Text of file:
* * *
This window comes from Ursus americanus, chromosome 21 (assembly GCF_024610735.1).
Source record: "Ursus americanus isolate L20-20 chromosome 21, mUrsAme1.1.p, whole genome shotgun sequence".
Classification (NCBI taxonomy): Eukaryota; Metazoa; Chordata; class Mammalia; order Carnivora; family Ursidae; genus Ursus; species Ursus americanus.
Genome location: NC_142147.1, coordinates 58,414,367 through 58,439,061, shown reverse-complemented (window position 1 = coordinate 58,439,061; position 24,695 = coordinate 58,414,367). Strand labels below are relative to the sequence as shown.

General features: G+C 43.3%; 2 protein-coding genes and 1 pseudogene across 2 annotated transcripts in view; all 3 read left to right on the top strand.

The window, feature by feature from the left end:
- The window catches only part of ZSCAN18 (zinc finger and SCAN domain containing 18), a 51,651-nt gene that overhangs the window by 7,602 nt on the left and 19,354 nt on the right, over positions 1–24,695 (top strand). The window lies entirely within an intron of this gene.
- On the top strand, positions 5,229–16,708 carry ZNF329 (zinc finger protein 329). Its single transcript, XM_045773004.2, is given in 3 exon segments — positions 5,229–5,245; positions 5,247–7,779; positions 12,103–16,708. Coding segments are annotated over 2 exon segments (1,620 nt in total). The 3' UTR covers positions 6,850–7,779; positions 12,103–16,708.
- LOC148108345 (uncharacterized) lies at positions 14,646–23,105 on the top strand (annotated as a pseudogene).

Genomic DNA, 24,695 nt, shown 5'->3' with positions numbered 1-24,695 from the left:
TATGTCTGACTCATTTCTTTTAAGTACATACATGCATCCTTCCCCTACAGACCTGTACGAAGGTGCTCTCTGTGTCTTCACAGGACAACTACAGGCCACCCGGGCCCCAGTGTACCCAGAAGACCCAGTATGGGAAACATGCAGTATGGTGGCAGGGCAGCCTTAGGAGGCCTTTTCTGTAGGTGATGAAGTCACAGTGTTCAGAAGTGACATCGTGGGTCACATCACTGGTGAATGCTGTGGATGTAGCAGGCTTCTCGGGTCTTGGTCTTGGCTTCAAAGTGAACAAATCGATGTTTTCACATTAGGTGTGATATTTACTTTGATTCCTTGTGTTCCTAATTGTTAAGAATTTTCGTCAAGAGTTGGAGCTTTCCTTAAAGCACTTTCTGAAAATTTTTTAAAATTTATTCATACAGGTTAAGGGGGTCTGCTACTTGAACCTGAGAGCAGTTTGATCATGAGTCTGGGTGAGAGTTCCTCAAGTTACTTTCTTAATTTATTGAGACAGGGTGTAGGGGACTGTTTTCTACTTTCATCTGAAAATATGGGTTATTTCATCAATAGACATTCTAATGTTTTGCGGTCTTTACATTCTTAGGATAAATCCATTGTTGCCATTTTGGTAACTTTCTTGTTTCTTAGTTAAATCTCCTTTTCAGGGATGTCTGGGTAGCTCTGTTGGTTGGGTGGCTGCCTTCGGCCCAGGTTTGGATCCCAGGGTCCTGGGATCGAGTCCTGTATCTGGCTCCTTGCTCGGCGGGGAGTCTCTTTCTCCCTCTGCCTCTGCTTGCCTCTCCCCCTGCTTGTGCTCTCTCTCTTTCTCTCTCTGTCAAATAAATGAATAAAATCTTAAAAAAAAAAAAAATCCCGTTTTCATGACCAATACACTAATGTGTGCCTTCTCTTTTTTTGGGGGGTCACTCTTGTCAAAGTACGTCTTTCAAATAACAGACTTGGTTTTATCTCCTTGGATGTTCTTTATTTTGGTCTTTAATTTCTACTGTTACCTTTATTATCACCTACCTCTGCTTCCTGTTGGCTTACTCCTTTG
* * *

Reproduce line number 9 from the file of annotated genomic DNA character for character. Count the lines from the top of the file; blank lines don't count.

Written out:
- LOC148108345 (uncharacterized) lies at positions 14,646–23,105 on the top strand (annotated as a pseudogene).